Sliders (or carousels as they are sometimes known) are content blocks that typically sit at the top of a website, in particular a home page. The idea is that they allow you to cram a lot of information into the most important retail space on your website. You can get multiple messages across (offers, key content, calls to action), pushing various different types of customers to the parts of your website that is suitable to them. Except here’s the thing. They don’t work.
The theory all seems very sound, it makes a lot of sense to put all your important information at the top of the site, but in practice, that’s not the case.
1. The experience is inconsistent
As i’ve discussed in previous blogs, the users accessing your sites will be doing so across various different devices. It’s important to ensure that if someone visits your website during the day on their computer, and then comes back on via their mobile device in the evening, that they feel familiar with how to navigate around your site, and more basically, how to use it. The problem with sliders between desktop and mobile, is they change in size drastically, their contents are often moved about and the way they function differs. On a desktop your clicking arrows to move left/right but on a mobile, the arrows disappear and you use a swipe. This may feel that like it ties in with the natural usage of a smart phone, but it creates a disparity between experiences, and it also isn’t immediately obvious that a swipe is even possible. This then leads on to the next point.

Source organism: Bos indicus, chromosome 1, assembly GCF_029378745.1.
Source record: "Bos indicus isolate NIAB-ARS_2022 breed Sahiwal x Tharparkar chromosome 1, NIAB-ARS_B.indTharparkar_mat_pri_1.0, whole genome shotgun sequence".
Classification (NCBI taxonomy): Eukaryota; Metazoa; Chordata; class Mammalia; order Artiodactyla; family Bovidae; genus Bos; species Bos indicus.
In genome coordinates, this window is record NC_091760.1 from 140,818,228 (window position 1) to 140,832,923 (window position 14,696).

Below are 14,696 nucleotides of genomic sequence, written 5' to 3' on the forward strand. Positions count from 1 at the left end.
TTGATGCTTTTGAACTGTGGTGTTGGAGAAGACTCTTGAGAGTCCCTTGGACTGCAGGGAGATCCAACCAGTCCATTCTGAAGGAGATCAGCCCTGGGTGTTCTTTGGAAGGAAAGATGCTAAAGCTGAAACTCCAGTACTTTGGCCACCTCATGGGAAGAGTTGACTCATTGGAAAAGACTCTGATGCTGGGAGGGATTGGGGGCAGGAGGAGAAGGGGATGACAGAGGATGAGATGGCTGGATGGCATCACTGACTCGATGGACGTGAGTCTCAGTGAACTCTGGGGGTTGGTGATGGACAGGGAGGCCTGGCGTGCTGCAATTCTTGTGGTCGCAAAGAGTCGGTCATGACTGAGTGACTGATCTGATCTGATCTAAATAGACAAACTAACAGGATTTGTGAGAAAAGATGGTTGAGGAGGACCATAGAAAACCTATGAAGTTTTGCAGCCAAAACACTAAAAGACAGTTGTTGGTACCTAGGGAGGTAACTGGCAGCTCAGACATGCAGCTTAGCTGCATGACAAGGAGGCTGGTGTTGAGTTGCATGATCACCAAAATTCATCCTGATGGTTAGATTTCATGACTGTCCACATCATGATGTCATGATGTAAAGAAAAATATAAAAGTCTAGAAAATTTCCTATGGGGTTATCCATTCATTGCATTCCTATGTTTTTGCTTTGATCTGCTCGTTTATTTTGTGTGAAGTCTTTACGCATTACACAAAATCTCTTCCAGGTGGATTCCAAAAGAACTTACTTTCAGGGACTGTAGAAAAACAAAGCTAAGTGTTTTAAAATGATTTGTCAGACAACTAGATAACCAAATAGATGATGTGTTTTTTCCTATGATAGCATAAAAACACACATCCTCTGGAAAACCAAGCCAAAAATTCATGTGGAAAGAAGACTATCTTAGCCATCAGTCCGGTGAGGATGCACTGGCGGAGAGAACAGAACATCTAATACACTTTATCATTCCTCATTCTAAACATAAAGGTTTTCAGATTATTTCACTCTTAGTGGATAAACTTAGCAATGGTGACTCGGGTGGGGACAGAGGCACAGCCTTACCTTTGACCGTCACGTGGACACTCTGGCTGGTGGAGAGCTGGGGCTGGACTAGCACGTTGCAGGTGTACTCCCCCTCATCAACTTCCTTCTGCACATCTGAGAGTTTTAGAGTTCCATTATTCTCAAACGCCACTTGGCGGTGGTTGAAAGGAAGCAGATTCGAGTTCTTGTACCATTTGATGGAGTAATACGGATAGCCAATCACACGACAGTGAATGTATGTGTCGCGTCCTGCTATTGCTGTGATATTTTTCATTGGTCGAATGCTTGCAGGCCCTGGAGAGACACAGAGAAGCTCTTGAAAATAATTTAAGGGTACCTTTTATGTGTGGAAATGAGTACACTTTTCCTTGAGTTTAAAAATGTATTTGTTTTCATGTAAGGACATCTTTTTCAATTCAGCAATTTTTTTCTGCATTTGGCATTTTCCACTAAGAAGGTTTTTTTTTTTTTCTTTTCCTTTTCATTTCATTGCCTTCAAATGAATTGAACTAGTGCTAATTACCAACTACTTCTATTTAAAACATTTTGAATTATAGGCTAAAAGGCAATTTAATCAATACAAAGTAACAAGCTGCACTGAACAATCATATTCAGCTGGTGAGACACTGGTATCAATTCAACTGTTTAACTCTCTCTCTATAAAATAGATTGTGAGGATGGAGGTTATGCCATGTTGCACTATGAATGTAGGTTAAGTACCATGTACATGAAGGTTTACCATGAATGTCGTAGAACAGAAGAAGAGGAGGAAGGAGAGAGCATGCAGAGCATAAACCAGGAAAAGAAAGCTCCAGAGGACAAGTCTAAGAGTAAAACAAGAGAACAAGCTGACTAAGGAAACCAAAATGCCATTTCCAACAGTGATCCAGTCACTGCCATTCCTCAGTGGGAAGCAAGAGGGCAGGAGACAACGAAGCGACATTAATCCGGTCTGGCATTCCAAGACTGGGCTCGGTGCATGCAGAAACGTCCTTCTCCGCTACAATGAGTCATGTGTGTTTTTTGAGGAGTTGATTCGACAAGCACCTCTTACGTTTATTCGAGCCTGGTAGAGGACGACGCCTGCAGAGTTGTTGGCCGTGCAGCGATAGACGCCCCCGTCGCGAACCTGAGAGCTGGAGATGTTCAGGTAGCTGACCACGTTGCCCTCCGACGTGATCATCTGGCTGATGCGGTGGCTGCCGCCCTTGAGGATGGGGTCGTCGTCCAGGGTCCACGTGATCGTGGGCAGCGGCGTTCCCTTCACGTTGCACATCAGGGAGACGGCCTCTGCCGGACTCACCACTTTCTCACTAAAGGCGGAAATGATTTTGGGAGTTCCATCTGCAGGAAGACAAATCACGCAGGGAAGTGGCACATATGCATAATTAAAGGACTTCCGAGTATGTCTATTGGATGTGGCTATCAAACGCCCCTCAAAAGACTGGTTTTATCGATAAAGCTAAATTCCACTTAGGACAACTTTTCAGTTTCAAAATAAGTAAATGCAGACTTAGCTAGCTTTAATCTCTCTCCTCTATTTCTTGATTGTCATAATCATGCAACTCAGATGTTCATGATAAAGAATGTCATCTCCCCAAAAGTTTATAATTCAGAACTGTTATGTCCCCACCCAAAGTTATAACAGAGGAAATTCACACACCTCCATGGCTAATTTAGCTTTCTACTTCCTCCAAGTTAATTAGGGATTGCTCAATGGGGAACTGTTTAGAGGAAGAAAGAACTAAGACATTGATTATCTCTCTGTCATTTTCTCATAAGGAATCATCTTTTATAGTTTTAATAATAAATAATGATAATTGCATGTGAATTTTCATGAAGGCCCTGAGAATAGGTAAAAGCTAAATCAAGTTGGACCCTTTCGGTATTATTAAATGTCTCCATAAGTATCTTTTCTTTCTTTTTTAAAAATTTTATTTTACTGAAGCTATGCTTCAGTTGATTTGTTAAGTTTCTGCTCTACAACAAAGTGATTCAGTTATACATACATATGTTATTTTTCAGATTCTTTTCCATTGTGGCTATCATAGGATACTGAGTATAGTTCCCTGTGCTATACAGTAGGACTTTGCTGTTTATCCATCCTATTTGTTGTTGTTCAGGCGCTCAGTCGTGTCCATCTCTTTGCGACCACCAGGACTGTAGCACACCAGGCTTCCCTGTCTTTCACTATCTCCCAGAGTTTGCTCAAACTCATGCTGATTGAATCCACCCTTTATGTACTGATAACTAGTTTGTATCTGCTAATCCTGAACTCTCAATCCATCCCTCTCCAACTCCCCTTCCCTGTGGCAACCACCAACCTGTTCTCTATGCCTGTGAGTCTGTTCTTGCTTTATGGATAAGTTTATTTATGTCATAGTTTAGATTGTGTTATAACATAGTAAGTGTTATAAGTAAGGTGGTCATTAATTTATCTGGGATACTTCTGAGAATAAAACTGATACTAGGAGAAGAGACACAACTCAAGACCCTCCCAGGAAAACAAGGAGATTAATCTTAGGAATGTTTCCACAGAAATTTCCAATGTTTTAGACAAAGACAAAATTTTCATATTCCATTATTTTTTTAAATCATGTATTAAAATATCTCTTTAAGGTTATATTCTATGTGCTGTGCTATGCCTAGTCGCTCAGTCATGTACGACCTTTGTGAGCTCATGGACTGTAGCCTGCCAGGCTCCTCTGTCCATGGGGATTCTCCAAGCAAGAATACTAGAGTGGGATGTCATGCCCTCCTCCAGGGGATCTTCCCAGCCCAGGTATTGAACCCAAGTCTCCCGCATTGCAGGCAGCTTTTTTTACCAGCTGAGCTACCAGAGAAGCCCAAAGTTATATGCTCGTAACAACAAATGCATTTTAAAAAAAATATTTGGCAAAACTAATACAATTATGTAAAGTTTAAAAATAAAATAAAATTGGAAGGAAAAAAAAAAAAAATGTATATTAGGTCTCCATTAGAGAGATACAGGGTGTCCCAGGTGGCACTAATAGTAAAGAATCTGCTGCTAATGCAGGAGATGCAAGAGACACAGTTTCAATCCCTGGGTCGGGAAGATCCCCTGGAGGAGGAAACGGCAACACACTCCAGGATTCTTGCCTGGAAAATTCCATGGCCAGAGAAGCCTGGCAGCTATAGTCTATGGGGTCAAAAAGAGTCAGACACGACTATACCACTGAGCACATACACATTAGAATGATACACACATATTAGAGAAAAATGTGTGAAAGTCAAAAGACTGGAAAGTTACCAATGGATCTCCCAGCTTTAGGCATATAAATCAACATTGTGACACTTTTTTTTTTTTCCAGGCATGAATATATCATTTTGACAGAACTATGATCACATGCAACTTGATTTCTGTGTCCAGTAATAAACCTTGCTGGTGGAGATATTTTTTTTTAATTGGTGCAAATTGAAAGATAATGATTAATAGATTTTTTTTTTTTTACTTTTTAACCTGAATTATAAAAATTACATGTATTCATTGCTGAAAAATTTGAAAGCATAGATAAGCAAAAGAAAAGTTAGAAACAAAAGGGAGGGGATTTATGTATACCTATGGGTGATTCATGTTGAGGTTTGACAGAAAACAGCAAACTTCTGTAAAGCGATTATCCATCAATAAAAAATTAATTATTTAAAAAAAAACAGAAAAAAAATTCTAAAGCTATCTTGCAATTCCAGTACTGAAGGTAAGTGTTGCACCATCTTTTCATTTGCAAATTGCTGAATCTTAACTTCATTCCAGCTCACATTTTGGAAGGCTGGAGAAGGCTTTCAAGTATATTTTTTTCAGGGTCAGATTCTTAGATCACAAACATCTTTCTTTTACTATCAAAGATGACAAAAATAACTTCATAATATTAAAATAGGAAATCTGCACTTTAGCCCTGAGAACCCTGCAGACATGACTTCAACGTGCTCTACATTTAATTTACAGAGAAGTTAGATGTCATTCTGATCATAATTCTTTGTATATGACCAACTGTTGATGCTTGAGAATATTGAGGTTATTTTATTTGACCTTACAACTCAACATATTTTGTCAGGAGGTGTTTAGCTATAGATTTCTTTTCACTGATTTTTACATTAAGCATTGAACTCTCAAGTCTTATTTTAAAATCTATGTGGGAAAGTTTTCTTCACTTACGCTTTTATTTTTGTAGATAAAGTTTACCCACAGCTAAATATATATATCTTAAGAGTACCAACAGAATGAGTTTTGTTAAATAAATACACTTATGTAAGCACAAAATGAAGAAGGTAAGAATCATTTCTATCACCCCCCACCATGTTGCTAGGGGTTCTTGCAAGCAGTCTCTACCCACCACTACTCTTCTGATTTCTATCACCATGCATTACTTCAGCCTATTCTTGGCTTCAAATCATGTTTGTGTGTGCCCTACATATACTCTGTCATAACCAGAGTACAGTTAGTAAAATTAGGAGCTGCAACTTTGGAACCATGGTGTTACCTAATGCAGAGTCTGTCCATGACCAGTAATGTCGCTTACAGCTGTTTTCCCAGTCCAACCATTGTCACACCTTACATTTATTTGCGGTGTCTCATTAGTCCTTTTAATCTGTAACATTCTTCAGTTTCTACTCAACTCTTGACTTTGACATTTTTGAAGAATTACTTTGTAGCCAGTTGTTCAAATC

2. Conversion rates beyond the first slide are dreadful
Notre Dame University carried out a study on conversion rates, and the news isn’t good. Only 1% of the users interacted with the slider, and of that 1%, more than three quarters only clicked on the first slide. In other words, if you’re using a slider on your site, pretty much no one is seeing the content beyond slide 1. When you consider that a carousel is at a minimum 25% of the screen space when you land on the site, that’s a lot of wasted real estate.
3. People subconsciously treat them as advertising
We’re bombarded with adverts at every turn in life. In the car, they’re every few minutes on the radio. We have billboards at every turn. Your social media feed now has an advert every ten or so posts, and if you’re unfortunate enough not to use an ad blocker, most large websites will be showing you ads for websites that you previously visited through re-targeting. This is before we even consider e-mail adverts, television and spam through your letterbox. We’ve become so saturated with advertisements, that we’ve developed an ability to subconsciously ignore anything that looks remotely like it’s trying to sell something. Carousels have now become synonymous with this and as such, people are just scrolling right on by.
What should I do instead?
The alternative is quite simple. Use hero shots. This is a single message call to action that conveys the most important message you have at that given time. It typically has a bold title, a short paragraph and an image that tells the story you’re trying to get across. Here are some examples of really good hero shots: